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When it comes to tablets, traditional publishers have a dilemma: the numbers make it clear that the money is currently in native apps, but for publishers struggling to survive, giving up 30% of revenue to Apple, along with valuable subscriber data, is a tough pill to swallow.
So many publishers are trying to have their cake and eat it too. How? By building web apps that look and feel like native apps.
For traditional publishers, the Apple has been a blessing and a curse. On one hand, its iOS devices, including the iPad, have created hope and inspired thought about the future of publishing. On the other hand, it's clear that it is no savior.
It's not into charity either. Case in point: the 30% cut Apple demands from subscriptions sold in iOS apps. Begrudgingly, many publishers have agreed to this fee. But not all.
According to a new survey conducted by MTV Networks (MTVN), a whopping 83% of mobile app users say they're addicted to their apps. For obvious reasons, that's good news for companies participating in the still-rapidly growing app economies built around Apple iOS and Google Android.
But of course, not all apps are successful. In fact, another new study shows that nearly a third of the Android apps released on Android Market have disappeared.
This week, Apple achieved what may be one of its most impressive milestones to date. In the past three years, it has approved 500,000 iOS applications for entry into the App Store.
The App Store, of course, is the world's most popular 'app store.' Billions of iPhone, iPad and iPod Touch apps have been downloaded through it, generating billions of dollars in sales.
For developers hoping to hit the jackpot developing apps for smart phones and other portable devices, the App Store is almost always priority numero uno.
Mobile is here to stay, and publishers are eager to embrace it, even if figuring out how to is not an easy task.
Thus far, publishers have focused much of their effort on building native mobile apps, and it's no surprise why: mobile apps are being downloading at a frantic pace.
According to a recent report by IHS Screen Digest, the top four mobile app stores may generate close to $4bn in revenue this year, and ABI Research has forecast that by 2016, consumers will download 44bn mobile apps.
According to comScore, iOS mobile devices captured 25% of the market in February 2011. That's up only slightly from November 2010, despite the introduction of the iPhone on Verizon's network.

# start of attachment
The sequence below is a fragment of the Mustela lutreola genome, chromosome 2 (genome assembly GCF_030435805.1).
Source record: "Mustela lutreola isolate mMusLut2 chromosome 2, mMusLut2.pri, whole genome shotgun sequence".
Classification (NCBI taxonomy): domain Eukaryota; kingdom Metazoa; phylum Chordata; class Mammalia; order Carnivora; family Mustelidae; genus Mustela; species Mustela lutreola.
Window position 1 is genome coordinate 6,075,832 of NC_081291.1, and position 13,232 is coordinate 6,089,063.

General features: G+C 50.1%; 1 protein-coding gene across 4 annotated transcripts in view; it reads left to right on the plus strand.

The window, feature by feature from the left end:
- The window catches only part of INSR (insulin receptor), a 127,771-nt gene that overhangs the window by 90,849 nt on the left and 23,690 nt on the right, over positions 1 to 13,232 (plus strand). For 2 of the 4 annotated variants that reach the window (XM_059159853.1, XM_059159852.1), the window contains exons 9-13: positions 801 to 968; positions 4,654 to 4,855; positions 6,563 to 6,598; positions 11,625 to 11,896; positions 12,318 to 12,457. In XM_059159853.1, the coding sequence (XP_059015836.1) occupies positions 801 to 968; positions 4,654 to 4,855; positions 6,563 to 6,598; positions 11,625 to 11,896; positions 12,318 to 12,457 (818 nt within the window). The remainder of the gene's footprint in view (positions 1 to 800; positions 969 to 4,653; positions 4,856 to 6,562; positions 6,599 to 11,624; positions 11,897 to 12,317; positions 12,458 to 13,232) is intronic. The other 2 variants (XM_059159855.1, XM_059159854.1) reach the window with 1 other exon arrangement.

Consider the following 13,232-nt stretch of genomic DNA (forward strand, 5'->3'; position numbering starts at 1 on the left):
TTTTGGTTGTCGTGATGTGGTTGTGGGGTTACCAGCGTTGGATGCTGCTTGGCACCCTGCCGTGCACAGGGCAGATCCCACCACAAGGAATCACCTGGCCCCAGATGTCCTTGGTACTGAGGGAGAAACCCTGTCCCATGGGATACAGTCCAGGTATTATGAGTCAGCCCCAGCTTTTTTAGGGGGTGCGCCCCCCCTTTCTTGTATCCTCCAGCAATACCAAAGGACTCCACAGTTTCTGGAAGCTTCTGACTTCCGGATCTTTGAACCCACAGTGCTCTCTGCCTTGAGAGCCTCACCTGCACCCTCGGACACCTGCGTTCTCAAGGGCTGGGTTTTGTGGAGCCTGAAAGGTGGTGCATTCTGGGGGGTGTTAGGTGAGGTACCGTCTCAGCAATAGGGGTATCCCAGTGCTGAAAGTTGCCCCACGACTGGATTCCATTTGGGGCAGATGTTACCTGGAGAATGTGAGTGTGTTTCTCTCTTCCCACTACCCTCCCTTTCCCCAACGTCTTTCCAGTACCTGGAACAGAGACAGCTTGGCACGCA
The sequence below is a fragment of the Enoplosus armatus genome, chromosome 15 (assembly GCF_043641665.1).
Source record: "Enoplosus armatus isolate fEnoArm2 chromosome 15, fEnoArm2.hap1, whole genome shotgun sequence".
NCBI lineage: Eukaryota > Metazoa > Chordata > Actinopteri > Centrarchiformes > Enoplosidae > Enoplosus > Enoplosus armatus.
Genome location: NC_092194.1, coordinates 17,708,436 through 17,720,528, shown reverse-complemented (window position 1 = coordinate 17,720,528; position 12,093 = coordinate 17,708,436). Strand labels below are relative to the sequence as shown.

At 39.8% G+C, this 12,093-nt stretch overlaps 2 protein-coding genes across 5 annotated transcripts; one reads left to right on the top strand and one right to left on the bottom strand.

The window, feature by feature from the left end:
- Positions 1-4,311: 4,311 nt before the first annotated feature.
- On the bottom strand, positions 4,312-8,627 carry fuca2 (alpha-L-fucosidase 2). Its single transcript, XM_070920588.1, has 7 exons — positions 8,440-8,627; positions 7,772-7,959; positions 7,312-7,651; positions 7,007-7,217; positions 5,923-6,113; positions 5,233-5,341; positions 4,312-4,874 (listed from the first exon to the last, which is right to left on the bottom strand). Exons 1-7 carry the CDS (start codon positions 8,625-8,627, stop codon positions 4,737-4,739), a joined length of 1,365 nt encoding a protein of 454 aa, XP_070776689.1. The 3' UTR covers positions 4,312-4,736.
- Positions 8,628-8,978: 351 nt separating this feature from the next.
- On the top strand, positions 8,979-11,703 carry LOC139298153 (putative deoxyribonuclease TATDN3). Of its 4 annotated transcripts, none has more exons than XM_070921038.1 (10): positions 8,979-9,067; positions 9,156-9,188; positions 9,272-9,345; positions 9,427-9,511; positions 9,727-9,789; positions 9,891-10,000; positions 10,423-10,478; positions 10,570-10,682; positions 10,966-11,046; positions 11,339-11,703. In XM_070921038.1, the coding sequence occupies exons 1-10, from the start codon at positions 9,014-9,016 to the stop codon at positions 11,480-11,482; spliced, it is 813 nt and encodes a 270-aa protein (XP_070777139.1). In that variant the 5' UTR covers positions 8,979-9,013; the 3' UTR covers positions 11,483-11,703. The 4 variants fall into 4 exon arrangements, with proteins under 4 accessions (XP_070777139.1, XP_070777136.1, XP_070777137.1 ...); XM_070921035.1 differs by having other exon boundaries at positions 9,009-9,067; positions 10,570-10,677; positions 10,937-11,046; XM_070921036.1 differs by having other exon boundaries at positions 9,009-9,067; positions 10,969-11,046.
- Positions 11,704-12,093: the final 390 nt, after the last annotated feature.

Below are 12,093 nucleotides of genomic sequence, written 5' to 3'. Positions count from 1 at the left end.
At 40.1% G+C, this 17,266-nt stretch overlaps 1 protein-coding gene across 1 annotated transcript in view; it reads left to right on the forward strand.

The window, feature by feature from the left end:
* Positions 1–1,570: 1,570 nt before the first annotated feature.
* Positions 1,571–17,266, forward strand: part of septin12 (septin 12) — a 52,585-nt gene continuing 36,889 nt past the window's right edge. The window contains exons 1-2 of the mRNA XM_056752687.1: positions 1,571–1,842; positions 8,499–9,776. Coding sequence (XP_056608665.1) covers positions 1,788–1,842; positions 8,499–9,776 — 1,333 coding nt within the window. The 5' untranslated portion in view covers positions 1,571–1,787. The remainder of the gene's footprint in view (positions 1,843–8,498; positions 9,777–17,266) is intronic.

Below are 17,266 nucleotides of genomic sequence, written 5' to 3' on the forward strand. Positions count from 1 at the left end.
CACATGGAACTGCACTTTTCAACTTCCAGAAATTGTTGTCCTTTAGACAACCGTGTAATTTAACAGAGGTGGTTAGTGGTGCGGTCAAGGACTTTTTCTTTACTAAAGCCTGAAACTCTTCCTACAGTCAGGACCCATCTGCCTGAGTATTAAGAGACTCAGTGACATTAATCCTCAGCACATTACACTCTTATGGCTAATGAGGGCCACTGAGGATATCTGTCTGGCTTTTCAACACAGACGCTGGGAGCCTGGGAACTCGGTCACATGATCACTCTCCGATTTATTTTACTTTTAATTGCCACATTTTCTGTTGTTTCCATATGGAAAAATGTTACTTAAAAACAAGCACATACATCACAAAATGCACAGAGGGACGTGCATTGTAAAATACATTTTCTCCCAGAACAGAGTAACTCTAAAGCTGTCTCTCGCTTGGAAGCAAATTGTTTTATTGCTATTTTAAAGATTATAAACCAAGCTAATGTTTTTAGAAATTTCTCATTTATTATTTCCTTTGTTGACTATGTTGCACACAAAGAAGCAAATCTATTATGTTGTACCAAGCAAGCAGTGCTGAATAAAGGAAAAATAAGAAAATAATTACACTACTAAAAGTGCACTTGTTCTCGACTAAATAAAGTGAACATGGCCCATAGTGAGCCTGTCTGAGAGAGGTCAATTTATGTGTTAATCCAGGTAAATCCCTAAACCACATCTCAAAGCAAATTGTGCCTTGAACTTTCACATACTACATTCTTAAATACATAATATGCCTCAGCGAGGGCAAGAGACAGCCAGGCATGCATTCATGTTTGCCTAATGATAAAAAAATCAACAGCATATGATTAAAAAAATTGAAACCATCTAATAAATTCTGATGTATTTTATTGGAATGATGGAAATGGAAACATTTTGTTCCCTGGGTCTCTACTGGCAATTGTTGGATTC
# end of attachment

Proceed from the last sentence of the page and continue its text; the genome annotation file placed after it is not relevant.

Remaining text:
On the other hand, iOS' biggest competitor (in the eyes of many), Google's Android, has grown 7% since November 2010, and now commands 33% of the smart phone subscriber market in the United States.
As venture capitalist Fred Wilson sees it, this is solid proof that everyone should be focusing on Android over iOS.
With marketers spending billions of dollars annually on paid search campaigns, accurately measuring conversions is a top priority. After all, conversion data provides important signals that marketers can use to manage budget and refine campaigns.
Unfortunately, conversions are often more difficult to measure than it seems they should be. According to a study by Marin Software, an ad management solutions provider, the proliferation of iOS devices, including the iPhone and iPad, is making accurate conversion tracking even more difficult.
The market for tablet devices, which basically didn't exist at this time last year, is now a major focus for just about every large computer and mobile manufacturer.
Yet despite this, one company is reaping almost all of the rewards: Apple.
Google's Android operating system may be a prominent fixture in the mobile world, but when looking at the app economy within it, Android is having a hard time competing with Apple and iOS.
One big reason: Android Market, Google's online marketplace for Android applications.
Apple may appear to be on top of the mobile world thanks to the iPhone and iPad. But according to analysts at Gartner, Apple iOS market share will peak at 17.1% in 2011 and drop to 14.9% by 2014.
At the same time, Android, which had just under 4% of the mobile OS market in 2009, will rise significantly this year to become the leading mobile operating system in North America. By 2014, Gartner believes Android will be just about neck and neck globally with Nokia's Symbian OS. Combined, Android and Symbian will have control of approximately 60% of the mobile OS market in 2014, leaving Apple and iOS in the dust.